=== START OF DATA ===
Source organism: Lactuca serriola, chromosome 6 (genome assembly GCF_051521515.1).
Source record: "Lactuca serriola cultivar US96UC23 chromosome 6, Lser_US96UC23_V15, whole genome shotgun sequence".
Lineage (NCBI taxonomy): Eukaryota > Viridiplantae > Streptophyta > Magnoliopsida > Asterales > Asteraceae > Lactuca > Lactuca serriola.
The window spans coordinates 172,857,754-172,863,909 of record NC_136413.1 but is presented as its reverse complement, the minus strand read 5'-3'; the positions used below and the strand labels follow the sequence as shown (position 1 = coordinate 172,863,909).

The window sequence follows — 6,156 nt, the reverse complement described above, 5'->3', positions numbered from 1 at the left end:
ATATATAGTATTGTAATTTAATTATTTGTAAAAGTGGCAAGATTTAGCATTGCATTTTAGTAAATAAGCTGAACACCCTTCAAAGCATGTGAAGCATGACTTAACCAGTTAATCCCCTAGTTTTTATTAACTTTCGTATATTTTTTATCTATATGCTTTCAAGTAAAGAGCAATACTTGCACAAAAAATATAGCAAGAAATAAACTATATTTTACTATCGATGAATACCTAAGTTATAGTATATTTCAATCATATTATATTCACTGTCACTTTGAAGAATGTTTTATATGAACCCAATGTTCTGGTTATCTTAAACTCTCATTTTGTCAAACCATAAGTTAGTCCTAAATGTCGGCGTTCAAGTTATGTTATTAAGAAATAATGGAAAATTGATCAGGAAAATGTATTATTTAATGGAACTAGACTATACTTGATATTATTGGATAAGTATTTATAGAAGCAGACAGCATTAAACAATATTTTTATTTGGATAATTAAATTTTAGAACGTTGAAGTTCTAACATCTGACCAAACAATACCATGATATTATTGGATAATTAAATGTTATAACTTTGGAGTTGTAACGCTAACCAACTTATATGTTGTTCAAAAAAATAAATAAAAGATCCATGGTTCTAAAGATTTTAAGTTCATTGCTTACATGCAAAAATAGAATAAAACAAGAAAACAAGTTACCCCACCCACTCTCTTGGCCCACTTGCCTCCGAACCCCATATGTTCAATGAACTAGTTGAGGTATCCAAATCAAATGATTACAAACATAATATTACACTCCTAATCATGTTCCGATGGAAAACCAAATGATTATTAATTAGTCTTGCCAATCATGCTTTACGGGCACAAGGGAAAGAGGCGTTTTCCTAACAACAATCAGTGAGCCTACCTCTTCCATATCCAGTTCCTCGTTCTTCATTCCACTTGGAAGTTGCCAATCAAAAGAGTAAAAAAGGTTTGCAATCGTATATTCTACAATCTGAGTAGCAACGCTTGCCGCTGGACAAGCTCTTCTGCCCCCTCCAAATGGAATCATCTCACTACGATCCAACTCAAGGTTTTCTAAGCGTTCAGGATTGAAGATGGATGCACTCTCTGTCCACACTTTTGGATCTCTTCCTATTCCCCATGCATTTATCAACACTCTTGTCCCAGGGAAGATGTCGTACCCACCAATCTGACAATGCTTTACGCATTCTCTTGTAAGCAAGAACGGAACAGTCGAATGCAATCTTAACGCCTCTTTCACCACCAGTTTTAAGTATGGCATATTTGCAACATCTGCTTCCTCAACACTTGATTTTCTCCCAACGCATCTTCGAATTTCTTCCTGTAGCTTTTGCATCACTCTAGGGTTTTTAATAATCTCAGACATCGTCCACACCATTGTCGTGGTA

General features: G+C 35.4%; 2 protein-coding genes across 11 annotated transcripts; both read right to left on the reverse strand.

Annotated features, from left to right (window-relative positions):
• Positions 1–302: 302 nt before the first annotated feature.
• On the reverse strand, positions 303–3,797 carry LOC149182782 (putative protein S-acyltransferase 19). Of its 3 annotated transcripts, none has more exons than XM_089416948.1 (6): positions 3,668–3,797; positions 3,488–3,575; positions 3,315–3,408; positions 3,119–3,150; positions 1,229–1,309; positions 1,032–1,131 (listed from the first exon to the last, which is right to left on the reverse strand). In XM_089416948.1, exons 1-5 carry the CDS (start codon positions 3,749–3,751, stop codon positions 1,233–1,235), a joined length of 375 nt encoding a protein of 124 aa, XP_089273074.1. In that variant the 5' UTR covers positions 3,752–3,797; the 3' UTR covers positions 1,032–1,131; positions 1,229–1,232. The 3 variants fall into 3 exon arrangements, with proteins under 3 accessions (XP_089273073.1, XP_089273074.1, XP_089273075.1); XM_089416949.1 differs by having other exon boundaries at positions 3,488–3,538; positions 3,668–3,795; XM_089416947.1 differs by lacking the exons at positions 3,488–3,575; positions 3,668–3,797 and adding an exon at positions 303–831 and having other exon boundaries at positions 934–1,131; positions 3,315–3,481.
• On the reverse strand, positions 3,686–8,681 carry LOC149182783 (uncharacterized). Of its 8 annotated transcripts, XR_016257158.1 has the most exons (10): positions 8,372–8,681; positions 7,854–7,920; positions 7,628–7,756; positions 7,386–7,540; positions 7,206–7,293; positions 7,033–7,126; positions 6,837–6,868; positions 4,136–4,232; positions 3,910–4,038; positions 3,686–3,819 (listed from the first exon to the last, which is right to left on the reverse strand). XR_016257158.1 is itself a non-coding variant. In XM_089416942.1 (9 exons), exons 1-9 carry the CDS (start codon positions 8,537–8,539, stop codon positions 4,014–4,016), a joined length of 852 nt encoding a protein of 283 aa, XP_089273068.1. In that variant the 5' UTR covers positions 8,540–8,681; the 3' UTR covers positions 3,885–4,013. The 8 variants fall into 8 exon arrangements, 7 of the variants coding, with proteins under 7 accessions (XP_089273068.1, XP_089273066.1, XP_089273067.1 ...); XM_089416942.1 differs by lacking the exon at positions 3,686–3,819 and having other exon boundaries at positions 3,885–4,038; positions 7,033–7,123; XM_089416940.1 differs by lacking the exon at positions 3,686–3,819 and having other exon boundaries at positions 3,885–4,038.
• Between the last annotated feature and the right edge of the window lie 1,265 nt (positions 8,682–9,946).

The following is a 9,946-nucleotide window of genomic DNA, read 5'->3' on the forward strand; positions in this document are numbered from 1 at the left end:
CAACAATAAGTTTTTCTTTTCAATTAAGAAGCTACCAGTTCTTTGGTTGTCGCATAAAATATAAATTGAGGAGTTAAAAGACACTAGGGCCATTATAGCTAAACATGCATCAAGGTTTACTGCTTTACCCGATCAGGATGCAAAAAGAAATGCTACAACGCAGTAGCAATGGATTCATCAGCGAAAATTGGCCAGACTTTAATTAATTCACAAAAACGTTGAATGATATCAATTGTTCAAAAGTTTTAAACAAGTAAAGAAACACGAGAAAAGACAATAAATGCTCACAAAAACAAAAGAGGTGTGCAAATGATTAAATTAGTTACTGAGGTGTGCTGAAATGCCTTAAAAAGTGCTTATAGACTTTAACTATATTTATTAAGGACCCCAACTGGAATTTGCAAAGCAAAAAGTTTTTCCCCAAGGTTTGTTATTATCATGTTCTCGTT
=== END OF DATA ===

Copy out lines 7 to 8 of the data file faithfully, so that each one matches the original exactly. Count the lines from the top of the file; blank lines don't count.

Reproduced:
General features: G+C 35.4%; 2 protein-coding genes across 11 annotated transcripts; both read right to left on the reverse strand.

Annotated features, from left to right (window-relative positions):